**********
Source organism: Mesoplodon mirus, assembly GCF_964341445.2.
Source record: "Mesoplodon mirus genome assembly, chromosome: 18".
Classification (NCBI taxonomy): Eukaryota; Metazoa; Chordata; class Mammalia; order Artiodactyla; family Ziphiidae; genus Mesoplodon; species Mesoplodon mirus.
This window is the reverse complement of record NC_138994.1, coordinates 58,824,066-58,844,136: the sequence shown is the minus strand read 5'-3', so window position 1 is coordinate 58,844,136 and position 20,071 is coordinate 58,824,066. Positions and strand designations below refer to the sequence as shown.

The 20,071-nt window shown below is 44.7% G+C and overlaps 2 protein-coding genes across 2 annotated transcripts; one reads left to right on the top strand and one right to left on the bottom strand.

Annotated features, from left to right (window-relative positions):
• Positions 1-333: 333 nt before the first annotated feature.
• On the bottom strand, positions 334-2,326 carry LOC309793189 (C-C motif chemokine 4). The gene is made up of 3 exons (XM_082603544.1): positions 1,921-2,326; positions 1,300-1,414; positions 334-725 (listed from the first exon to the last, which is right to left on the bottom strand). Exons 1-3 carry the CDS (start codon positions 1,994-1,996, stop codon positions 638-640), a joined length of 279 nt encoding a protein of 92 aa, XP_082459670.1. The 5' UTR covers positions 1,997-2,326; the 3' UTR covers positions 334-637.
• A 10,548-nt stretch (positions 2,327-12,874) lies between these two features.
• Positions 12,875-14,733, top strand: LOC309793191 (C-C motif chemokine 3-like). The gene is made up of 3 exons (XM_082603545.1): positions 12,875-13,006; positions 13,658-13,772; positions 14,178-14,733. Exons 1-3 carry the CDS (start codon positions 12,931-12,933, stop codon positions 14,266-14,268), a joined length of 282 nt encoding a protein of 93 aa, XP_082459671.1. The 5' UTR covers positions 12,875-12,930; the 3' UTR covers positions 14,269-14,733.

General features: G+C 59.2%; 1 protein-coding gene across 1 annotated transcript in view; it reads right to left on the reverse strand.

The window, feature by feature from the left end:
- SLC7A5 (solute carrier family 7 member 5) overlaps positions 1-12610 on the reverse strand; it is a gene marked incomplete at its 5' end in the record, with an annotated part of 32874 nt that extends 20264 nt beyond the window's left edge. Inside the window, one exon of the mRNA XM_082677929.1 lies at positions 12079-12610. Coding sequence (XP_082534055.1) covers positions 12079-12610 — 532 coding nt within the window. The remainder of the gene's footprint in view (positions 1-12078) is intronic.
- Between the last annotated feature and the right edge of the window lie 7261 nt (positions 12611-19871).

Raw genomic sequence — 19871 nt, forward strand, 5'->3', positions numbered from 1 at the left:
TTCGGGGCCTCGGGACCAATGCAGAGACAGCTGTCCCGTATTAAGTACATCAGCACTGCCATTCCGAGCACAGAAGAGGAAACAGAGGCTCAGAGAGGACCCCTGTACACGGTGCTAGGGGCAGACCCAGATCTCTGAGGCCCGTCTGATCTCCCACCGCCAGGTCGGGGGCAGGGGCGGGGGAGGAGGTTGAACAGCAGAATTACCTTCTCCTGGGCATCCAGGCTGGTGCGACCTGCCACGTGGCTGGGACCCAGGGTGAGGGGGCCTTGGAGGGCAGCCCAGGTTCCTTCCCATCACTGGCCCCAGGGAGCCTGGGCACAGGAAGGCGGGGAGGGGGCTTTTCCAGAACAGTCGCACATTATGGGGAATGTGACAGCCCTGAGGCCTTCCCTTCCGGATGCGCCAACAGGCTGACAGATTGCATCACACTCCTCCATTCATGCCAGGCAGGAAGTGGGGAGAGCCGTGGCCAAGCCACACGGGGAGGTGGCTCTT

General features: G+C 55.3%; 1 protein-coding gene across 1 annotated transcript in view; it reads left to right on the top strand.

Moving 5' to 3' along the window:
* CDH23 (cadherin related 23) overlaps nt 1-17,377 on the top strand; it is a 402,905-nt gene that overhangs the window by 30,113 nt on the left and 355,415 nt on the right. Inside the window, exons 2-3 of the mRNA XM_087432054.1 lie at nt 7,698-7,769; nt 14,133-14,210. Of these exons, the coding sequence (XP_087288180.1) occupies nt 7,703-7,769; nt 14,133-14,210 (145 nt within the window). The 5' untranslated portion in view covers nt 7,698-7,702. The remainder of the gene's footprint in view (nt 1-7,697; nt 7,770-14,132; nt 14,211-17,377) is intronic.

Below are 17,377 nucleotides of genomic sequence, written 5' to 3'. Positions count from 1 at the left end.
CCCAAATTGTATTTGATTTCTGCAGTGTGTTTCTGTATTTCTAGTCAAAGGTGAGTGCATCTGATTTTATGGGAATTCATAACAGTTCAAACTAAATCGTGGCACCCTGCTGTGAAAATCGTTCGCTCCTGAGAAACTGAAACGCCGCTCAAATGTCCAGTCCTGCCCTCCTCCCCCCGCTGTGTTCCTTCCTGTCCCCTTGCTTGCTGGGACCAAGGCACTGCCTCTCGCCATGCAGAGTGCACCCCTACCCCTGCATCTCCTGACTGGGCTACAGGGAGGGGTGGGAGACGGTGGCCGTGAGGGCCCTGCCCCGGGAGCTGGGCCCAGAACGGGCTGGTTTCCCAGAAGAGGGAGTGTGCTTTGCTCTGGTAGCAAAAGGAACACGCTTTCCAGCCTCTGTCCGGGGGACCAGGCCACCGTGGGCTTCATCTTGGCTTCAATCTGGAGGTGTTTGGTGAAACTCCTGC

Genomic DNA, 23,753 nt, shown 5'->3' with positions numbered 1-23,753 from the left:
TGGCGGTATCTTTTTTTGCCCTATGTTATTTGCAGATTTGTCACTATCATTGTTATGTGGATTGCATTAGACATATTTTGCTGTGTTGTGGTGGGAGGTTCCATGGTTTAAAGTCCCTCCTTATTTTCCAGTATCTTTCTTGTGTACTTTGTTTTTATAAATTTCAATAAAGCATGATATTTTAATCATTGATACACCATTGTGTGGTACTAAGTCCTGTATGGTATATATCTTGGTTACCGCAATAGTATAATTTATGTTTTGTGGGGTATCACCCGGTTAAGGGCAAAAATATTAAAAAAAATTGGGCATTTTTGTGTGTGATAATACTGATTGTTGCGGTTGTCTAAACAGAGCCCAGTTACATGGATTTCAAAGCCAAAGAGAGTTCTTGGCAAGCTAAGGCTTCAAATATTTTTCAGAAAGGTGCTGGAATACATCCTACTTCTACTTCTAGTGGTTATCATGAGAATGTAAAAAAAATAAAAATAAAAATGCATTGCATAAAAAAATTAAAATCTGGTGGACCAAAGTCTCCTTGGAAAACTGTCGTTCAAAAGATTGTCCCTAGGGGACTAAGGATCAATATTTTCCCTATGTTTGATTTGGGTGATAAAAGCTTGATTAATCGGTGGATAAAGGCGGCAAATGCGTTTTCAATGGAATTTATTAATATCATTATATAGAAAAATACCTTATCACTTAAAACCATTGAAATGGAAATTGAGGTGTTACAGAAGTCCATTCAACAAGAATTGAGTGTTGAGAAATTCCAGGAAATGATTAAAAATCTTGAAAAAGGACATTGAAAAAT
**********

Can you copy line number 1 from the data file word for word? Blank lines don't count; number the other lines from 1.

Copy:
Source organism: Mesoplodon mirus, assembly GCF_964341445.2.